What makes a metanarrative, “meta,” is not its size, but its illicit attempt to hide the fact that it itself is a narrative—claiming instead that it is universal reason. There is nothing wrong with being narratival; there is something terribly wrong—and an abuse of power—narrativally to deny one’s narratival nature. Worldview can be recast as a matter of narrative, by the way There is fundamentally one culprit metanarrative: the Enlightenment ascendancy of reason. Returning to the matter of an approach to worldview that denies that it is doing philosophy: I am claiming that a worldview account that hides the fact that it itself is philosophy, “delegitimating” philosophy, is a kind of metanarratival move. This move, additionally, automatically insulates one’s chosen worldview commits from the blessing of any sort of philosophical (or theological, or psychological, or…) reform or development.
Finally, this faulty worldview approach presumes a commonly held but mistaken epistemology that says that knowledge (and thus philosophy itself) can only be that which is articulated in statements. So anything pretheoretical and prethetic (before stated) cannot be knowledge, and cannot be the target of philosophical inquiry. I espouse Michael Polanyi’s revolutionary epistemological insight that all knowing has a two level structure; all knowing is “subsidiary-focal integration.” All knowing and knowledge is rooted in the inarticulable and subsidiary. To designate it philosophically as subsidiary is to gain philosophical purchase on worldview commitments, and begin to access them.
People and programs committed to worldview analysis and worldview formation can’t help but be helped by studying philosophy and developing philosophical awareness.
Apologetics and philosophy
“Apologetics” is defense of the faith—offering reasons for the reasonableness of Christian belief. More broadly, it has to do with making sense of Christian belief, and with commending it to others. So it bleeds easily into theology and into mission.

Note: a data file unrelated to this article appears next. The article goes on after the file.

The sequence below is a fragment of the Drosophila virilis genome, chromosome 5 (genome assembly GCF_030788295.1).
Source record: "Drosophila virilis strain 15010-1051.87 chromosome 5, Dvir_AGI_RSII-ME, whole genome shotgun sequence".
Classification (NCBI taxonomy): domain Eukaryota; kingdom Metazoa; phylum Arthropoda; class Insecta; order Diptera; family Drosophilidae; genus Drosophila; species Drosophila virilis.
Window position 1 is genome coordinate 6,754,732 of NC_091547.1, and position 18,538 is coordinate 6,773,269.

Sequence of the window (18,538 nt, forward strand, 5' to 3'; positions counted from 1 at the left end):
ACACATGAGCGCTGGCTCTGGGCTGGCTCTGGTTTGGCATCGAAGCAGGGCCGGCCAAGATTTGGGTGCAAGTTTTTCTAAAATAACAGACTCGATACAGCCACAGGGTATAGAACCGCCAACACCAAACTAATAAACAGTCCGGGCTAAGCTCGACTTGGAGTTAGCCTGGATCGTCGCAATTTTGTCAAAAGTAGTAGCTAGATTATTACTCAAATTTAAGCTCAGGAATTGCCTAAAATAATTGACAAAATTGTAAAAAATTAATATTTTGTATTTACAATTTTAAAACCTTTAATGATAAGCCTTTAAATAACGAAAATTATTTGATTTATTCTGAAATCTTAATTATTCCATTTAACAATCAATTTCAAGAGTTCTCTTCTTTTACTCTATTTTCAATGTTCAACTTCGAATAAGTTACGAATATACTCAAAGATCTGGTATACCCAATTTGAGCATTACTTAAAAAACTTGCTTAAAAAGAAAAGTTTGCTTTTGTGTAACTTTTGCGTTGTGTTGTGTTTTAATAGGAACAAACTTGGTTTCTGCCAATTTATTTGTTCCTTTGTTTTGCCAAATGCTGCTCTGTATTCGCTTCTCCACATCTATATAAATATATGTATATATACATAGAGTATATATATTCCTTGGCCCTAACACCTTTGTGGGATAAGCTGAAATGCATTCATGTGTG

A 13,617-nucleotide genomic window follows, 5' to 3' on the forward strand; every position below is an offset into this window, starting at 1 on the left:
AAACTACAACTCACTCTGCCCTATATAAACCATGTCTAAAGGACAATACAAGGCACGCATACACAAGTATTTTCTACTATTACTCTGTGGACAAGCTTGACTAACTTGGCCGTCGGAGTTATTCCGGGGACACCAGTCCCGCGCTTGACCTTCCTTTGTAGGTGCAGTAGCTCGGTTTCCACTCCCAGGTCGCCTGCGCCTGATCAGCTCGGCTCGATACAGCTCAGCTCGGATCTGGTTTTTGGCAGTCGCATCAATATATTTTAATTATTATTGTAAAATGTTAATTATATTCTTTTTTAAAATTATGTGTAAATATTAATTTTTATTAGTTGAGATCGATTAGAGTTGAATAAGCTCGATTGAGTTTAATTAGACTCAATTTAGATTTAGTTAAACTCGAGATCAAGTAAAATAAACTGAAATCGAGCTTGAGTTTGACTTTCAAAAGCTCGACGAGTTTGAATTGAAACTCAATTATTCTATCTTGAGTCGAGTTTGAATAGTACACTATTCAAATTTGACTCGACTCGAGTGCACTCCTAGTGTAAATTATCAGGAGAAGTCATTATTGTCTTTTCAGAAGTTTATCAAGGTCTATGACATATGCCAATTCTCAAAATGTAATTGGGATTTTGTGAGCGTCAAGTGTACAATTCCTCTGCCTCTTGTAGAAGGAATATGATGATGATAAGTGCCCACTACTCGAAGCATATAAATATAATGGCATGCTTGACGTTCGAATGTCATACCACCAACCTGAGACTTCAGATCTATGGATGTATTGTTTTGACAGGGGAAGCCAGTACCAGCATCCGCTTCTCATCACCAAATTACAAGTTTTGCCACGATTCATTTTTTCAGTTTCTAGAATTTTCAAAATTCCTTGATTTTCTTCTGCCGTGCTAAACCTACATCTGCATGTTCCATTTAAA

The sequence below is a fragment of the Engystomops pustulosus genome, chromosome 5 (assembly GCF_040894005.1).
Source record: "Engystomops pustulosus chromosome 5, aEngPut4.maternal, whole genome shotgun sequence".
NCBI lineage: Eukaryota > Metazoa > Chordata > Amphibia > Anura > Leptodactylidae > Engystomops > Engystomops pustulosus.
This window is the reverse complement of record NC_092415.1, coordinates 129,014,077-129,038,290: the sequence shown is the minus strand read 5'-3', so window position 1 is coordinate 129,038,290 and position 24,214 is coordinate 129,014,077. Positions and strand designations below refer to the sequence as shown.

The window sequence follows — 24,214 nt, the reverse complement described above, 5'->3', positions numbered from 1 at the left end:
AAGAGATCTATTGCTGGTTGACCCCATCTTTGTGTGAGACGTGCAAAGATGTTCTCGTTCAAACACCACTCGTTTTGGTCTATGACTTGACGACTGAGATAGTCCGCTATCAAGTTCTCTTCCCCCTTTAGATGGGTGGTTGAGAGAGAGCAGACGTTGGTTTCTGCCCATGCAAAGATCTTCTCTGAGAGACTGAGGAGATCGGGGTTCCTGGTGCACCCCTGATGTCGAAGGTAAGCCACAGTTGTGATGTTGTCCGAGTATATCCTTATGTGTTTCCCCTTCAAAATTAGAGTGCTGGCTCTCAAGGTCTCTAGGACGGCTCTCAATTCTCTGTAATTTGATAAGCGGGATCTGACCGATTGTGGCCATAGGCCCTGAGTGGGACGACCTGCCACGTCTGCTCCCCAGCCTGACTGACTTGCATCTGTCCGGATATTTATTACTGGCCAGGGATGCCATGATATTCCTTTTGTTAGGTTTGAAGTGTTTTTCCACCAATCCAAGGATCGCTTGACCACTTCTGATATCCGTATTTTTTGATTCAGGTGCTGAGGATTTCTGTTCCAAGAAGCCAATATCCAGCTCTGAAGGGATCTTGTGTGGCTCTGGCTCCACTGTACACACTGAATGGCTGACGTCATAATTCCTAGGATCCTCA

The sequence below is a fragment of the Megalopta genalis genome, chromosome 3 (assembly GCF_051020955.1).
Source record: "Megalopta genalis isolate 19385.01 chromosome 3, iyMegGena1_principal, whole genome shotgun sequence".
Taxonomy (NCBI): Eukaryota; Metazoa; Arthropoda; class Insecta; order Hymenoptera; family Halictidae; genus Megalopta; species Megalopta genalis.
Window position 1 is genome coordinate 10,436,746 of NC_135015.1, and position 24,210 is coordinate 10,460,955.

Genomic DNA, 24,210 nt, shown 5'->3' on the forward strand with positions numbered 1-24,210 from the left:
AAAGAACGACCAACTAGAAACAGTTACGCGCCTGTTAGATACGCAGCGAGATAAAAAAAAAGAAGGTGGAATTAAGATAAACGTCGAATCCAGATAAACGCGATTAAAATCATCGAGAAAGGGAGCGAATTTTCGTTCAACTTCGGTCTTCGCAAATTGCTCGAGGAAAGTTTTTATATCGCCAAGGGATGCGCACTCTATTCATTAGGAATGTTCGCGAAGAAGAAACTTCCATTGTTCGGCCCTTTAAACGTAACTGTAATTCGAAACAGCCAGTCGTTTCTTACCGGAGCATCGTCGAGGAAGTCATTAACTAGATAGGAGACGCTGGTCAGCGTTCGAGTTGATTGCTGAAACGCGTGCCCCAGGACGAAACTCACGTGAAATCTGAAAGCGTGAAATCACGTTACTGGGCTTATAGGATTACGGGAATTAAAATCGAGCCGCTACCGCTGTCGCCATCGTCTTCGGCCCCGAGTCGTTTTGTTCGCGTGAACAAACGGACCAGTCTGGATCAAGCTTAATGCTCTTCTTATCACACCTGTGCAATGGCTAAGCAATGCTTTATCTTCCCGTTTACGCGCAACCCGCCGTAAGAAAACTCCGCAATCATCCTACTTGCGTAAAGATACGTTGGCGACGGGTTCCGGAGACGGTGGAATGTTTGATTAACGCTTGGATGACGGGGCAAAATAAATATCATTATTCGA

From the very beginning of my thinking as a Christian believer, and once I got clued in to what philosophy is, it was a no-brainer to me that doing philosophy was part and parcel of thinking as a Christian believer. I went on to cut my teeth in a theological and philosophical tradition that explicitly and emphatically links theology with apologetics, and both with epistemology. You can’t do one without the others. It’s not that one is identical to the others. You should rather see them as triadically related, utterly permeating but never reducing to one another. And this is not defect, but rather an asset.
As an epistemologist creatively blending Polanyian epistemology into my own covenant epistemology, knowing is as wide as life. The most fundamental key to any area of life and thought is epistemology, and getting epistemological therapy (in healing challenge to modernism’s defective knowledge-as-information mindset) transforms everything at the fundamental level. It actually frees us to be more consistently biblical in our epistemology, to unleash the transformative epistemic dynamo that is the Gospel of the Lord Jesus Christ, and our redemptive encounter with Him.
Epistemological therapy therefore actually reorients most fundamentally what we take apologetics to be. It ceases to be merely about arguments and proofs. These are important and valuable—but only in the far more three-dimensional epistemic context of knowing as bodied orientation transformative reshaped through graciously inbreaking insight that is itself in some measure the coming of God. The Gospel is then unleashed in power to shape all our knowing ventures.
I have taught covenant epistemology as apologetics—I have rendered epistemological therapy—frequently, and thus have seen its transformative personal impact for apologetics and mission. Additionally I have noted the independent, complementary value of students also developing philosophical awareness through the study of philosophy broadly. Students who have developed philosophical awareness appreciate and appropriate more profoundly and thoroughly the epistemological therapy that frees them and their thought from the defective epistemic default of modernism.
For the history of Western philosophy offers the alphabet or grammar of ideas, out of which all thought has and can be shaped. Apologetics consists in offering reasons for our belief; apologetics, therefore, draws on this alphabet of ideas. Not to have to developed philosophical awareness is to be left to depend naively on the thought of others. And not to be attuned to the alphabet is a bit like a duck afraid of the water, rather than delighting in it as a natural medium.
And that returns us to the injunction to take the plunge into philosophy.
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Esther Lightcap Meek